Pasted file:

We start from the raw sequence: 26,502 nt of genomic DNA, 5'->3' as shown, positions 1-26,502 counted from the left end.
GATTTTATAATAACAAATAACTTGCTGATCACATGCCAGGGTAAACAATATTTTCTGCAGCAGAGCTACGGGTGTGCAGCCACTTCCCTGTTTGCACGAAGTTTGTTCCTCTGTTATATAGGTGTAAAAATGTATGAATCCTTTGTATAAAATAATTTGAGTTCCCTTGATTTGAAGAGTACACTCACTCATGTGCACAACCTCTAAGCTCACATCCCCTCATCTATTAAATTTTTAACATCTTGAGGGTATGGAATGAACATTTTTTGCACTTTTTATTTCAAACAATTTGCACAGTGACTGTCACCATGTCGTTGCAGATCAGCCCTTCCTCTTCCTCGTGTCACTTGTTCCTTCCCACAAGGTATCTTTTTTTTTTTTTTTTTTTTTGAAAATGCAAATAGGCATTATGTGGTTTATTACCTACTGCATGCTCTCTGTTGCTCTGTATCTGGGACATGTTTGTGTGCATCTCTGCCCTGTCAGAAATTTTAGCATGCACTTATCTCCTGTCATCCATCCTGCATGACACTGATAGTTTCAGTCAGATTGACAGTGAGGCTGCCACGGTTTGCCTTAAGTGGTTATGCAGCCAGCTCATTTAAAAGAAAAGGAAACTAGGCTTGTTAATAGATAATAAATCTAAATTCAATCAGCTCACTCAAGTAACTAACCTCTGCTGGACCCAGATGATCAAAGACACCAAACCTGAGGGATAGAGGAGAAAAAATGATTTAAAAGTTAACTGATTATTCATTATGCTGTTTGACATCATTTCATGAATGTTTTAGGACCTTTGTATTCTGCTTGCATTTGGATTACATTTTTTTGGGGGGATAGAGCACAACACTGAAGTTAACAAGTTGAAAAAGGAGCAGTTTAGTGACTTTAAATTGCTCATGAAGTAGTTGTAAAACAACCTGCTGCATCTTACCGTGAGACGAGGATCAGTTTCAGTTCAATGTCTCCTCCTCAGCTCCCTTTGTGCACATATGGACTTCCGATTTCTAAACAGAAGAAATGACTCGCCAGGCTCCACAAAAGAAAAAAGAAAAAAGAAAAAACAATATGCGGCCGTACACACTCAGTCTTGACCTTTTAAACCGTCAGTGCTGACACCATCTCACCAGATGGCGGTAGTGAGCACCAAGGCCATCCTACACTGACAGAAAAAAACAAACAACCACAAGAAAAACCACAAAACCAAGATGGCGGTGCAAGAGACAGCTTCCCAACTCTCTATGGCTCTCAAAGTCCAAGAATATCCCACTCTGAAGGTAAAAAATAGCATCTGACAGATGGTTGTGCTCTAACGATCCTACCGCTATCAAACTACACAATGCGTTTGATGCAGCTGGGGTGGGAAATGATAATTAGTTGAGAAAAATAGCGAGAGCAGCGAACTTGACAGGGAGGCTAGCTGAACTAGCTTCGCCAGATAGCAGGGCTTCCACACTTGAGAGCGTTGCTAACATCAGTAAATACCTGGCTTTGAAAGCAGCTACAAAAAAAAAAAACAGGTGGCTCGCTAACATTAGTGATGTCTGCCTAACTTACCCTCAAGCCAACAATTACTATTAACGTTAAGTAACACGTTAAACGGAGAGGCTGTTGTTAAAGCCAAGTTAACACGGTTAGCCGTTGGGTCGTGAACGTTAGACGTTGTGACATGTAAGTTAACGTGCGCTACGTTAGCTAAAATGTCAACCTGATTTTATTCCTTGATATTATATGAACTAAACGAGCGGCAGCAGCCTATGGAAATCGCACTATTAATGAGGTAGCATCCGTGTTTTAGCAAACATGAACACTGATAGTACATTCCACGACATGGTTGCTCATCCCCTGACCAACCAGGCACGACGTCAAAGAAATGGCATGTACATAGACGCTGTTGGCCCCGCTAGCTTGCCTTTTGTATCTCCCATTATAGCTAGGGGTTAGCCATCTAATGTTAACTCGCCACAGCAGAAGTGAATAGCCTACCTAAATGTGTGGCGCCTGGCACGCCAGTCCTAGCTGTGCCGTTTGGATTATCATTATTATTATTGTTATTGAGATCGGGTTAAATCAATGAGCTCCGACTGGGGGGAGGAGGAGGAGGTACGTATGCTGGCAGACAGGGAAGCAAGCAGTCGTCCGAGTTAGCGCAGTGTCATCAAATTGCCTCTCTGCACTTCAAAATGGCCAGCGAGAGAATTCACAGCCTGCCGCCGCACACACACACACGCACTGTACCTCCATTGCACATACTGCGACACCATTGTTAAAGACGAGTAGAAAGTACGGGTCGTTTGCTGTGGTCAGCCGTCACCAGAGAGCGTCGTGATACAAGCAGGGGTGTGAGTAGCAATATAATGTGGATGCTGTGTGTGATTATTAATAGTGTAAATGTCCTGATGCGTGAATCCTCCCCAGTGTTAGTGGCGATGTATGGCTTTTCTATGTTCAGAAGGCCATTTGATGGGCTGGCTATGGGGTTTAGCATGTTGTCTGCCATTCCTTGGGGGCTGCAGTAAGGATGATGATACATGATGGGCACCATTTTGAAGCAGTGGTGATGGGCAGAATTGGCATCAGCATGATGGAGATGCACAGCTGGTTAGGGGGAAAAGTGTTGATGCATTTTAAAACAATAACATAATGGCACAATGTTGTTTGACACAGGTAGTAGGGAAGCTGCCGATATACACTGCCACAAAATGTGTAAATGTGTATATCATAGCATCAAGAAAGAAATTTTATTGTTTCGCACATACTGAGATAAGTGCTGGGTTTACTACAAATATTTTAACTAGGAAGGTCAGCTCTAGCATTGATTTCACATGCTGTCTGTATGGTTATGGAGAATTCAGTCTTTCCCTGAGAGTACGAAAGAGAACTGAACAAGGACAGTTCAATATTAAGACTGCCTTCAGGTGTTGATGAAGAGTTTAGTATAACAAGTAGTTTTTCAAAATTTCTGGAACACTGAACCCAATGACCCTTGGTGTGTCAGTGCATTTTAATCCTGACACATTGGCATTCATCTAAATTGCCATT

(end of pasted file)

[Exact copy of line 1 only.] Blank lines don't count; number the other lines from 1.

We start from the raw sequence: 26,502 nt of genomic DNA, 5'->3' as shown, positions 1-26,502 counted from the left end.